Paul says that this connection is made in our baptism. Your baptism connects you to your Lord. You are baptized into his death; you are bound to him. So much so that Paul can say that it is no longer I who lives but Christ who lives in me. He lives in you because you are part of his body. Not some accidental gathering of like-minded people seeking to accomplish some earthly goal. Not a voluntary country club that you can leave as easily as you joined. No, Paul says, “God arranged the members in the body, each one of them, as he chose. If all were a single member, where would the body be?” (1 Cor. 12:18-19) God chose you, arranged you, declares you to be His body in this place, at this time. And here’s the thing, He doesn’t place a time stamp on this. He doesn’t say that you are going to be a part of the body for a while and then He’ll be done with you. He doesn’t say if you are weak or feeble you have no place or role to play. In fact, He speaks the opposite, doesn’t He? Greater honor is given to those who lack it.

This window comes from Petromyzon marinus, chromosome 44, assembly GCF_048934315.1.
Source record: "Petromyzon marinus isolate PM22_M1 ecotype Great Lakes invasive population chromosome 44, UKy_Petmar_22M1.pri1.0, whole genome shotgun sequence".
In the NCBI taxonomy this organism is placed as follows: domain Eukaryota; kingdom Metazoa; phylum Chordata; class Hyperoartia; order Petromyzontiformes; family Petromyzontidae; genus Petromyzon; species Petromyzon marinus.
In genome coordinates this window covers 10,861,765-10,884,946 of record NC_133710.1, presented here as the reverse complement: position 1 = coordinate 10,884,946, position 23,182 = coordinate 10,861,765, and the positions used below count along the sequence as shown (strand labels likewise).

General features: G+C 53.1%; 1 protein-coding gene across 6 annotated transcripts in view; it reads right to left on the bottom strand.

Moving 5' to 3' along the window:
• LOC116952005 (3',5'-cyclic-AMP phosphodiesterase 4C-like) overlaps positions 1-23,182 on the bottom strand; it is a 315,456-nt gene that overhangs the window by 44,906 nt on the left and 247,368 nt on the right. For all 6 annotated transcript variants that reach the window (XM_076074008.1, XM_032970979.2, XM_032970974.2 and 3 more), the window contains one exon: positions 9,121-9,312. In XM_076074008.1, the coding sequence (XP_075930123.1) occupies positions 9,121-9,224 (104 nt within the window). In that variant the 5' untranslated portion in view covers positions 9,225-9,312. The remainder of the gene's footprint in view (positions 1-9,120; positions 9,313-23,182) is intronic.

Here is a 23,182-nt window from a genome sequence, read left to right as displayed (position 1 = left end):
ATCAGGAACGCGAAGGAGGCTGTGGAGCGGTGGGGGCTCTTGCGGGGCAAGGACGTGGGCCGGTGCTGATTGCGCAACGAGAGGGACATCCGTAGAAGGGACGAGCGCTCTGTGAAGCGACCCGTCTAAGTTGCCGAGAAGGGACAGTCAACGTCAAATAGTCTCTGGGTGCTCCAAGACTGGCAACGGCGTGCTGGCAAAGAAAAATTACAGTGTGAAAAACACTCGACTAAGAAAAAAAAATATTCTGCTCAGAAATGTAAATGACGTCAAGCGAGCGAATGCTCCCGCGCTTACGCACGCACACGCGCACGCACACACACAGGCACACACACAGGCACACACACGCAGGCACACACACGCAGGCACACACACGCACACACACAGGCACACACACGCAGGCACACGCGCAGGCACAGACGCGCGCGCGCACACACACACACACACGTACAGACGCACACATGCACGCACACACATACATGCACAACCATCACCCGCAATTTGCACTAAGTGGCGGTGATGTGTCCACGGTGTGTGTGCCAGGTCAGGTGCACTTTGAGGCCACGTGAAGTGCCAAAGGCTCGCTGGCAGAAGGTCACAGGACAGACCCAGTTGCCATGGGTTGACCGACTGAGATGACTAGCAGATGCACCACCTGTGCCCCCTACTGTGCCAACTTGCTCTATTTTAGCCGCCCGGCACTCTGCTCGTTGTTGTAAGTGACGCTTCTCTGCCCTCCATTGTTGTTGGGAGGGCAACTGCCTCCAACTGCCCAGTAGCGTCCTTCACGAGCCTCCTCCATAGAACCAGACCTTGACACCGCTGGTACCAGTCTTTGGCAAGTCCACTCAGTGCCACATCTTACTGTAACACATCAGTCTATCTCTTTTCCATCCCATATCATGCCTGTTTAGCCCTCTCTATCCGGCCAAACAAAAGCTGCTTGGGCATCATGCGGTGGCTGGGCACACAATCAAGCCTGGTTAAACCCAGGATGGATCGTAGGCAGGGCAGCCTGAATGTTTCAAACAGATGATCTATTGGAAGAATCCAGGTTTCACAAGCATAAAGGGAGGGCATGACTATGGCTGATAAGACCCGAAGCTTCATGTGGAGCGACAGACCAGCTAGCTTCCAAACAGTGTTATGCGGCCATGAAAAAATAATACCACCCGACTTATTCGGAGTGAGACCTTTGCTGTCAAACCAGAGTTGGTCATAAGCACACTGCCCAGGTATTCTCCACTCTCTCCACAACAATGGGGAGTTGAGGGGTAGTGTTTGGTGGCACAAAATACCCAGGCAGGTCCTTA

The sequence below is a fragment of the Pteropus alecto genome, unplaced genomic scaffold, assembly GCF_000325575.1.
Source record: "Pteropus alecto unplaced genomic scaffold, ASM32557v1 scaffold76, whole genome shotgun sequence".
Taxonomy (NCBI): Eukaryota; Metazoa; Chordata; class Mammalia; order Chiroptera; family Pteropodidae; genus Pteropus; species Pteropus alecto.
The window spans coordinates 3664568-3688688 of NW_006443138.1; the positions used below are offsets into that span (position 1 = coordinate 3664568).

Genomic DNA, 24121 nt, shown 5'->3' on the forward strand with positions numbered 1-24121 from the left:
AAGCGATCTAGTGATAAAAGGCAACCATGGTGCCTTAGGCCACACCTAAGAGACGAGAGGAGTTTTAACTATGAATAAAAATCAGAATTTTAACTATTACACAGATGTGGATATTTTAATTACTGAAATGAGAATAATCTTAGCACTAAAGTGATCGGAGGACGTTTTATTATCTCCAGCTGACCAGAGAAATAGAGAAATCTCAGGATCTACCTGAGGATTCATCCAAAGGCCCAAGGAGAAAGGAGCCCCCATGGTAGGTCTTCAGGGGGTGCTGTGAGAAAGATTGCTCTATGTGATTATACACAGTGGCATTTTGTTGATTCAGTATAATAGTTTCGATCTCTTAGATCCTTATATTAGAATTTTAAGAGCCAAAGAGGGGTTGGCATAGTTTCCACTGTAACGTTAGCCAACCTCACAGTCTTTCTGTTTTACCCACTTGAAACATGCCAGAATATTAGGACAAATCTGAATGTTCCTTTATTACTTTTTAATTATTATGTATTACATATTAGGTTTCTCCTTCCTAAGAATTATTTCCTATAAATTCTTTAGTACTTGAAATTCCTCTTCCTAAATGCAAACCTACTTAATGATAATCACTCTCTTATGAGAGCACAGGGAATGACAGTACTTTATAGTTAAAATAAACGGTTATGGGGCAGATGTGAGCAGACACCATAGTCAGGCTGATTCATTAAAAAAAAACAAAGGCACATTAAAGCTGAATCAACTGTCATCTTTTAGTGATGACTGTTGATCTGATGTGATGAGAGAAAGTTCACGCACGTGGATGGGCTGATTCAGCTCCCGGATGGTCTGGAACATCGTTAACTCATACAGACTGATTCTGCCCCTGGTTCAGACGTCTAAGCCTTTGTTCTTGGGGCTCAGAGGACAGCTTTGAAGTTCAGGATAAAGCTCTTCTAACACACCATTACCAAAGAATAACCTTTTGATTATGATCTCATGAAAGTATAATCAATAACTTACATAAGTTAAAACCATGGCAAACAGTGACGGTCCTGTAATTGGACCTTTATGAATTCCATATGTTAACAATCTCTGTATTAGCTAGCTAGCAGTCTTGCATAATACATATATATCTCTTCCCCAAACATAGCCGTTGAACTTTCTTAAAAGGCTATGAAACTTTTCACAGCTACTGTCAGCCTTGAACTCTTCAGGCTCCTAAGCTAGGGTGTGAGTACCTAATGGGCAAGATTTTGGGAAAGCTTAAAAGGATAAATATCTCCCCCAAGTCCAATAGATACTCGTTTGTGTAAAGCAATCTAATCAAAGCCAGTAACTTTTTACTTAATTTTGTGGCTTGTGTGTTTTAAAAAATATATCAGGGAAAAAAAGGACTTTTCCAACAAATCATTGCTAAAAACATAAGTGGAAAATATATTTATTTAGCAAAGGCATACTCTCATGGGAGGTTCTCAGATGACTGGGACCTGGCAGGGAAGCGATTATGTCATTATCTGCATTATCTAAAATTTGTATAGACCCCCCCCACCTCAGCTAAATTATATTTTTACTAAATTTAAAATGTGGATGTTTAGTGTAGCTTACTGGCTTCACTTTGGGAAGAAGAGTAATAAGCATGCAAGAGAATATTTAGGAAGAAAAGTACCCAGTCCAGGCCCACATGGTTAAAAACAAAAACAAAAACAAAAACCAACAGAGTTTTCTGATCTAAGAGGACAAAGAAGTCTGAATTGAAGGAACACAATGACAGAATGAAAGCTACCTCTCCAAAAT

This is why our unity is often highlighted in our grief. For when we lose a brother or sister, when we are torn by the death of a member of the body of Christ, our hope is rooted in a promise that that member is not gone, that member is still part of the body. There is an image I love of the communion rail. What we see here is a semi-circle, where we kneel down shoulder to shoulder as members of the body of Christ. Here we are fed true manna from heaven. Here we participate in the body and blood, given and shed for you. And yet, as we sing in our liturgy, we are joined in this celebration with the “angels, archangels and all the company of heaven.” There is another half of this circle that we cannot see with our eyes, where we are joined with rest of the body of Christ, with the members whose loss still tears at our hearts. They are not gone forever, the grave will not get the final say, for they are part of this same body, part of the same blessings, the same promises, the same gifts. They join us here, they lend their voices to ours. The body remains united, for it is the body of Christ.